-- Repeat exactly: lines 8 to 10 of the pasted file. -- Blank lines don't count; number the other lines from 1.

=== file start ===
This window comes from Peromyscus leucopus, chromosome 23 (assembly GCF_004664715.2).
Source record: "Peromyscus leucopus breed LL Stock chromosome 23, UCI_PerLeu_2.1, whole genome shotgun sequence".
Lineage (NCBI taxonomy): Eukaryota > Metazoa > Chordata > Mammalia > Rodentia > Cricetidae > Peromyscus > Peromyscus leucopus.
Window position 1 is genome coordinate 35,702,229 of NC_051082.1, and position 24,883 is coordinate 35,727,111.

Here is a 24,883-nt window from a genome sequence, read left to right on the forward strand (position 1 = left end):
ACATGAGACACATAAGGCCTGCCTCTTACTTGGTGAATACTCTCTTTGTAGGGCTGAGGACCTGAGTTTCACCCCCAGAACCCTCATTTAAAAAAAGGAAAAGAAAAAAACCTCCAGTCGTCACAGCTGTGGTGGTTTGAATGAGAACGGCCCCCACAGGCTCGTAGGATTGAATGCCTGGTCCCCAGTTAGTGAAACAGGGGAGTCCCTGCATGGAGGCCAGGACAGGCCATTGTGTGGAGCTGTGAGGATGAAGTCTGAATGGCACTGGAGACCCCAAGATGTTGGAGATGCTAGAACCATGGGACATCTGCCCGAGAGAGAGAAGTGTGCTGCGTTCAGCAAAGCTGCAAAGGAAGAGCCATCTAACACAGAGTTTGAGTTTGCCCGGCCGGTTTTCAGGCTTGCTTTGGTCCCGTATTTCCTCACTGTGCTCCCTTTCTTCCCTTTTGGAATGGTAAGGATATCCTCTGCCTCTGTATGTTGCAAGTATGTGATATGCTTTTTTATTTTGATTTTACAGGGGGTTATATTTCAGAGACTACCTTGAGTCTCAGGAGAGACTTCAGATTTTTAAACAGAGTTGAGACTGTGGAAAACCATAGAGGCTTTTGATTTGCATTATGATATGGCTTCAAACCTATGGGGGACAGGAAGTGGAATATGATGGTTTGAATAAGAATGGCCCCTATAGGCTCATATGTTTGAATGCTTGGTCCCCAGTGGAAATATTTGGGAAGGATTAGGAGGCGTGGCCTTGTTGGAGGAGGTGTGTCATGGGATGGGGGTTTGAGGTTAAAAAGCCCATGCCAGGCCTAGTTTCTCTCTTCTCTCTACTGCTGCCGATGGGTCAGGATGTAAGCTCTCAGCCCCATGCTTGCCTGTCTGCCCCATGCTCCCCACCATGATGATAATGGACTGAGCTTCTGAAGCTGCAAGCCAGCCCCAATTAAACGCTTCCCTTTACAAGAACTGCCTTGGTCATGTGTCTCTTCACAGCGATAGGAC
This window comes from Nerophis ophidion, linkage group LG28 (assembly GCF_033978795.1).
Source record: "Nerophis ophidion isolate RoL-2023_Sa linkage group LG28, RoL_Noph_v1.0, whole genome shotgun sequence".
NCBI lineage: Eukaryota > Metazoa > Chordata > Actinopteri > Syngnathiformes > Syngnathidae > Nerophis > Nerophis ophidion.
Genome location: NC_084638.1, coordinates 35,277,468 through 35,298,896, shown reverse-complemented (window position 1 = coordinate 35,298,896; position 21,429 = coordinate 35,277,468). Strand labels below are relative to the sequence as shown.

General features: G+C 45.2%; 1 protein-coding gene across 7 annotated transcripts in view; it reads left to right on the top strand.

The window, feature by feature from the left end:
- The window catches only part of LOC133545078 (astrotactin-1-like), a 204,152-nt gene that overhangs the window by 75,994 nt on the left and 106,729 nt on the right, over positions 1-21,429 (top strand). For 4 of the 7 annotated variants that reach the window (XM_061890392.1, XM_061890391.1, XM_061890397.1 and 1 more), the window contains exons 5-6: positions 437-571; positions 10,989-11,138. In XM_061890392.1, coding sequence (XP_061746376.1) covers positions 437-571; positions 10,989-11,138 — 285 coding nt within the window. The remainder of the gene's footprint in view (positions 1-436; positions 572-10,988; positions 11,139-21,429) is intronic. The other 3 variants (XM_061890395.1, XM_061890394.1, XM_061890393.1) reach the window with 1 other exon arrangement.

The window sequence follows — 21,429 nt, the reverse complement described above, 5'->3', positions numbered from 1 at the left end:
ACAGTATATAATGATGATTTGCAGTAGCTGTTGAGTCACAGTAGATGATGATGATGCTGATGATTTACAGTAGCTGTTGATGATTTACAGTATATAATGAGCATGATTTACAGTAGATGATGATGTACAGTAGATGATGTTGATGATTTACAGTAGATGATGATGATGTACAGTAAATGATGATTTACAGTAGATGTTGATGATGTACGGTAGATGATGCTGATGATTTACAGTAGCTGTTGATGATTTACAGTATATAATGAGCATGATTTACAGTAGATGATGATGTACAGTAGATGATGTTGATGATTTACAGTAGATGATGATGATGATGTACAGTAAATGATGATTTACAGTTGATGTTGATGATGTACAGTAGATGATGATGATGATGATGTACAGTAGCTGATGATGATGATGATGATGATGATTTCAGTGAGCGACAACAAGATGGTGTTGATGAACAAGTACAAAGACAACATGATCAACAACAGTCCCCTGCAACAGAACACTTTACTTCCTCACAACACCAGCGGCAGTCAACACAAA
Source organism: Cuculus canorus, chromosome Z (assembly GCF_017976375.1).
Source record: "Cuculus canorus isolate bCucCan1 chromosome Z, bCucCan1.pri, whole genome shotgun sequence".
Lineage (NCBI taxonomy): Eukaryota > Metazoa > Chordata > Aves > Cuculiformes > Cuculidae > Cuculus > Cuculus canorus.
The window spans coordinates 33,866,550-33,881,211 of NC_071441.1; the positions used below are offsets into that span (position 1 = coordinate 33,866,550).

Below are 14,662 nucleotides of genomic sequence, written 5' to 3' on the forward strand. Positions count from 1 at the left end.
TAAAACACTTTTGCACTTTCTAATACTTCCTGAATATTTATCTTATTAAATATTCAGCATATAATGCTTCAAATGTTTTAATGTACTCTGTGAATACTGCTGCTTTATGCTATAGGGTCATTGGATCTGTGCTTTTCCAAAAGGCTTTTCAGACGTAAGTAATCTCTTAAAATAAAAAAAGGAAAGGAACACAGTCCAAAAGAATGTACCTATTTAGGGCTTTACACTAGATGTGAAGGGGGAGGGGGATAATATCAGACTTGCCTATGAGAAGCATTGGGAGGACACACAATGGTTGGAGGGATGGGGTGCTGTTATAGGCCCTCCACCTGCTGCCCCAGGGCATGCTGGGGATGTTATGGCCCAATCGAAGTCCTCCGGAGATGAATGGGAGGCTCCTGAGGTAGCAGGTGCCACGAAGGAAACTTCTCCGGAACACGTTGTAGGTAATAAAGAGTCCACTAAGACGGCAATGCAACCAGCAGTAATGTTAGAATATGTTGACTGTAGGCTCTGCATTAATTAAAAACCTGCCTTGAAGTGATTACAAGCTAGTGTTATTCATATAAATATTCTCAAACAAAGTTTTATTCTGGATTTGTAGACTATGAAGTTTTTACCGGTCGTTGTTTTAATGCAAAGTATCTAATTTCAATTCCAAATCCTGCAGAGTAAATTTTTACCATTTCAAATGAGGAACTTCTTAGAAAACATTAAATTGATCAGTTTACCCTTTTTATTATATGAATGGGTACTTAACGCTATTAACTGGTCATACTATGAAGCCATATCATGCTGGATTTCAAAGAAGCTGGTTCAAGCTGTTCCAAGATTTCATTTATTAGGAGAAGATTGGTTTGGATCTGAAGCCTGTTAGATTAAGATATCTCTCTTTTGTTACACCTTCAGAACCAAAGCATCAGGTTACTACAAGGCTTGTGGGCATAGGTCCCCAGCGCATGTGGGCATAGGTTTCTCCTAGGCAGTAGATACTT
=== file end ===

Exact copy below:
Source record: "Nerophis ophidion isolate RoL-2023_Sa linkage group LG28, RoL_Noph_v1.0, whole genome shotgun sequence".
NCBI lineage: Eukaryota > Metazoa > Chordata > Actinopteri > Syngnathiformes > Syngnathidae > Nerophis > Nerophis ophidion.
Genome location: NC_084638.1, coordinates 35,277,468 through 35,298,896, shown reverse-complemented (window position 1 = coordinate 35,298,896; position 21,429 = coordinate 35,277,468). Strand labels below are relative to the sequence as shown.